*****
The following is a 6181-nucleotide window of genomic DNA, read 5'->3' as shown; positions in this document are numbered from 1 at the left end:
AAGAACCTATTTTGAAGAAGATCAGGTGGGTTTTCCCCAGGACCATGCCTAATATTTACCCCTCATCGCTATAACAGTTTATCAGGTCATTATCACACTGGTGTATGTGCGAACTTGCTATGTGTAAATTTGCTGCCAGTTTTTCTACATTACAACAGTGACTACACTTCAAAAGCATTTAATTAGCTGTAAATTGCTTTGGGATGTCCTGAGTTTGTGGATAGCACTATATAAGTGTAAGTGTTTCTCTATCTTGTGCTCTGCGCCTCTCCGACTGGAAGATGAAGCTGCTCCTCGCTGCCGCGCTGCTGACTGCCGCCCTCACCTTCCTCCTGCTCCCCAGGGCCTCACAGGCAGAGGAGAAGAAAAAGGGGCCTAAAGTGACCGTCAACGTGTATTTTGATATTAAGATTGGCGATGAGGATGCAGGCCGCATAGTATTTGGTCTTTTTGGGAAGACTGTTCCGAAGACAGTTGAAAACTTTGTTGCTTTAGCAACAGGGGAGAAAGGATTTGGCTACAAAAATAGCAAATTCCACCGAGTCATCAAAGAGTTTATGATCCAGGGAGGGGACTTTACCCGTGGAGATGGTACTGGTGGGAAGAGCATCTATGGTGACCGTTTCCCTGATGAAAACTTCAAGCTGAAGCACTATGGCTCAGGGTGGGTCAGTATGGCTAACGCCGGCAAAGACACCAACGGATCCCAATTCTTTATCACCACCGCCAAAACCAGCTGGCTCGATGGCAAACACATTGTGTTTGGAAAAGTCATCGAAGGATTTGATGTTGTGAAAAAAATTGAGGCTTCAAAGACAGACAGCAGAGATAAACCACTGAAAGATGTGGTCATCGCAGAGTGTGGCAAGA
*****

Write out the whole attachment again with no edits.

The following is a 6181-nucleotide window of genomic DNA, read 5'->3' as shown; positions in this document are numbered from 1 at the left end:
AAGAACCTATTTTGAAGAAGATCAGGTGGGTTTTCCCCAGGACCATGCCTAATATTTACCCCTCATCGCTATAACAGTTTATCAGGTCATTATCACACTGGTGTATGTGCGAACTTGCTATGTGTAAATTTGCTGCCAGTTTTTCTACATTACAACAGTGACTACACTTCAAAAGCATTTAATTAGCTGTAAATTGCTTTGGGATGTCCTGAGTTTGTGGATAGCACTATATAAGTGTAAGTGTTTCTCTATCTTGTGCTCTGCGCCTCTCCGACTGGAAGATGAAGCTGCTCCTCGCTGCCGCGCTGCTGACTGCCGCCCTCACCTTCCTCCTGCTCCCCAGGGCCTCACAGGCAGAGGAGAAGAAAAAGGGGCCTAAAGTGACCGTCAACGTGTATTTTGATATTAAGATTGGCGATGAGGATGCAGGCCGCATAGTATTTGGTCTTTTTGGGAAGACTGTTCCGAAGACAGTTGAAAACTTTGTTGCTTTAGCAACAGGGGAGAAAGGATTTGGCTACAAAAATAGCAAATTCCACCGAGTCATCAAAGAGTTTATGATCCAGGGAGGGGACTTTACCCGTGGAGATGGTACTGGTGGGAAGAGCATCTATGGTGACCGTTTCCCTGATGAAAACTTCAAGCTGAAGCACTATGGCTCAGGGTGGGTCAGTATGGCTAACGCCGGCAAAGACACCAACGGATCCCAATTCTTTATCACCACCGCCAAAACCAGCTGGCTCGATGGCAAACACATTGTGTTTGGAAAAGTCATCGAAGGATTTGATGTTGTGAAAAAAATTGAGGCTTCAAAGACAGACAGCAGAGATAAACCACTGAAAGATGTGGTCATCGCAGAGTGTGGCAAGA